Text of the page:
The saccule and utricle, two chambers of the inner ear, sense the direction of gravity and help the body balance. Without their influence, we quickly become lost and disoriented.
To prevent this confusion from happening to astronauts in space, scientists at Brandeis University Have proposed a new system that is surprisingly simple.
These are a series of small vibrating devices that stick to the skin and vibrate to signal one’s position in space, a sort of mechanical inner ear. Early research has shown that the devices help, but they must be combined with extensive training so that users follow their inputs automatically.
In a series of experiments, research subjects trusted the devices and understood how they worked, but that was not enough to overcome the confusion and disorientation they experienced in a simulated zero-gravity environment.
“Trust has to be at a deeper, almost subcognitive level,” Brandeis researcher Vivekanand Pandey Vimal said in a declaration. “To achieve this, specialized training will be necessary.”
How Brandeis Simulated Spacewalks
The small team of researchers brought together 30 different subjects in a multi-axis rotation device (MARS), which rotated a chair on two axes to emulate a spacewalk.
At first, the team kept the machine vertical, so the subjects could rely on their inner ears to orient themselves. Blindfolded and listening to white noise, subjects rotated to a predetermined “balanced” position.
The scientists then turned the people on their backs and instructed them to find the equilibrium position again, following the guidance of the vibrating devices. If the subjects turned too much to one side, they “crashed” and MARS reset.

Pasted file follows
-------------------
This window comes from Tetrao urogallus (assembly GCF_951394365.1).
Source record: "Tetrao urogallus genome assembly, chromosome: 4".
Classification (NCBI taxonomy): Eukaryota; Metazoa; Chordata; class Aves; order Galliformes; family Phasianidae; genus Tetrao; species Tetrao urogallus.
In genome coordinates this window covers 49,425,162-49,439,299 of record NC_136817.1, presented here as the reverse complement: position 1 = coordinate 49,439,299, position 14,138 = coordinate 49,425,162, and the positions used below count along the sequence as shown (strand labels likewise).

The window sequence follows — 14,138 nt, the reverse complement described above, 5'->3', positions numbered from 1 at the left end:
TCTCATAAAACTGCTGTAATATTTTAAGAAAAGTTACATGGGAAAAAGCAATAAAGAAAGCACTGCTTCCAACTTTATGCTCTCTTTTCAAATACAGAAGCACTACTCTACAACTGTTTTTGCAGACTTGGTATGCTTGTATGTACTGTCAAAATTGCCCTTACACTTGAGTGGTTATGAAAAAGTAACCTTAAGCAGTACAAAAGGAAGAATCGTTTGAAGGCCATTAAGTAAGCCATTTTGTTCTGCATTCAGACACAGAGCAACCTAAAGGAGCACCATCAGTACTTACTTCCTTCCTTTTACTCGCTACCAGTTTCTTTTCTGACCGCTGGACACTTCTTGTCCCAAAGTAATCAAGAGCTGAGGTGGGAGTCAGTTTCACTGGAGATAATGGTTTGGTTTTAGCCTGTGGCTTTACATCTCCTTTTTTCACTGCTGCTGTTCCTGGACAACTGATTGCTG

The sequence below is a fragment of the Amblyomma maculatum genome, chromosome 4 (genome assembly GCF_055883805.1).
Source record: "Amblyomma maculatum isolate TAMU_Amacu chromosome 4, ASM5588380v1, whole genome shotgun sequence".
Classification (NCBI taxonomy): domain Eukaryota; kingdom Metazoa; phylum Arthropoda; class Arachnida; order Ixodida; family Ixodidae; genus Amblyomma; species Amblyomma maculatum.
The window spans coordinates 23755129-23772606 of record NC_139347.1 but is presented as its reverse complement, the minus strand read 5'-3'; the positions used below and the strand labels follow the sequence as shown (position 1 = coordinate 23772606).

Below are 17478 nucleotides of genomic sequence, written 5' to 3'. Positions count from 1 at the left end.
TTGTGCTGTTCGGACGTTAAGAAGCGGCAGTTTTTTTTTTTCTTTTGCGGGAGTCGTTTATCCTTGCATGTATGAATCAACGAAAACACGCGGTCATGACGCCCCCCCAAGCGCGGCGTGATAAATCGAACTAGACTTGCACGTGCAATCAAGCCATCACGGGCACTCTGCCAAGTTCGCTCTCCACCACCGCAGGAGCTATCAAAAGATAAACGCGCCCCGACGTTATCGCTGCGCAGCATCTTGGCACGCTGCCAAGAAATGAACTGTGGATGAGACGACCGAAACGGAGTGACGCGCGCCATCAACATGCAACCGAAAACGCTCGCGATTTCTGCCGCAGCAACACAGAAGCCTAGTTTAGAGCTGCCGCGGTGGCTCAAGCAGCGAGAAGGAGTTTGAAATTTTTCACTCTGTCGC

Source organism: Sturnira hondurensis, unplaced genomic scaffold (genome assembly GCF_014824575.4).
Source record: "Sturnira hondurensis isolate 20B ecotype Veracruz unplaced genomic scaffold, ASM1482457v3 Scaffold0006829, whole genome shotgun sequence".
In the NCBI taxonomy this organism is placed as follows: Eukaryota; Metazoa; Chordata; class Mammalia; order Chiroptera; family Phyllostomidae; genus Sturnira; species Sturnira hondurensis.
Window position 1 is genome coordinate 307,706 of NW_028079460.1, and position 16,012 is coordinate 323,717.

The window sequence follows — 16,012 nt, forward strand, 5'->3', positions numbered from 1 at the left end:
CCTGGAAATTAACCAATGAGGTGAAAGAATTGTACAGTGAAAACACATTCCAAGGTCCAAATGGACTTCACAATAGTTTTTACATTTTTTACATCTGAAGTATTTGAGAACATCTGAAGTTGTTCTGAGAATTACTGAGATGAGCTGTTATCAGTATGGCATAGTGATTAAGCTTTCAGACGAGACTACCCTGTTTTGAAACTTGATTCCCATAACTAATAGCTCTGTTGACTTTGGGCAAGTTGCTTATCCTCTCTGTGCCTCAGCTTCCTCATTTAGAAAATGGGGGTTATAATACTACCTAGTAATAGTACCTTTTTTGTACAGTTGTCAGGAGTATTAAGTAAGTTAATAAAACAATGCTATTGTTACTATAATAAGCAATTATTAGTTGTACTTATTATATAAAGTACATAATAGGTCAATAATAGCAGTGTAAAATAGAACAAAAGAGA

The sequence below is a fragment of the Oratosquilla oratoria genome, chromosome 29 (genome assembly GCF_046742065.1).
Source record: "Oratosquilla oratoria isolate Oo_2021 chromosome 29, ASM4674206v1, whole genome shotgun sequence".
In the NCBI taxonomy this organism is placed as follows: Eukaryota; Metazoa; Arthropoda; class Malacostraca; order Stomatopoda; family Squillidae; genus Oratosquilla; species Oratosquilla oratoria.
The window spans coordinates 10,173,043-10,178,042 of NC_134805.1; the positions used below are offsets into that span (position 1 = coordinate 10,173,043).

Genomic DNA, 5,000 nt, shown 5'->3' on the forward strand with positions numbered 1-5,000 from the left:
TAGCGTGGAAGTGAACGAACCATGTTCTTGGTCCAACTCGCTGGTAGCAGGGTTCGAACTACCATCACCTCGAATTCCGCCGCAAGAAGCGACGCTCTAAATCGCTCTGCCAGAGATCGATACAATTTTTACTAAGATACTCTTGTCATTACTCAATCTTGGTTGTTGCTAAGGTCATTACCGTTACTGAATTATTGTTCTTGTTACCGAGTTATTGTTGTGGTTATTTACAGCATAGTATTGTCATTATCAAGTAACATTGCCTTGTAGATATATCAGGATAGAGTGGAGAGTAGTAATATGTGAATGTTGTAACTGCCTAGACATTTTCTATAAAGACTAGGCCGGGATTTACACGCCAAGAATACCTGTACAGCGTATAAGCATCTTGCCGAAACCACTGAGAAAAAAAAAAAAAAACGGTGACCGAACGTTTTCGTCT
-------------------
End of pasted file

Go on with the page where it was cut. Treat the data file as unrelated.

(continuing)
Virtual astronauts later reported that they had struggled between misleading signals from their inner ears and signals from the devices.
Still, the latter seemed to have helped. The control group that received only MARS training spun more erratically and crashed 2.5 times more.
What are the dangers of long space missions?
Past studies have found that related devices reduce spatial disorientation in airplane and helicopter pilots, who sometimes become disoriented despite operating relatively close to Earth. Between 1993 and 2013, these disruptions led to the loss of 65 aircraft and 101 lives.
Could the same thing happen during the long planned manned missions to the Moon and Mars?
“Long-duration spaceflight will cause many physiological and psychological stressors that will make astronauts very susceptible to spatial disorientation,” Vimal said. “When an astronaut is disoriented he will no longer be able to rely on his own internal sensors that he has depended on his entire life.”
Read more: Why and how do astronauts get sick in space?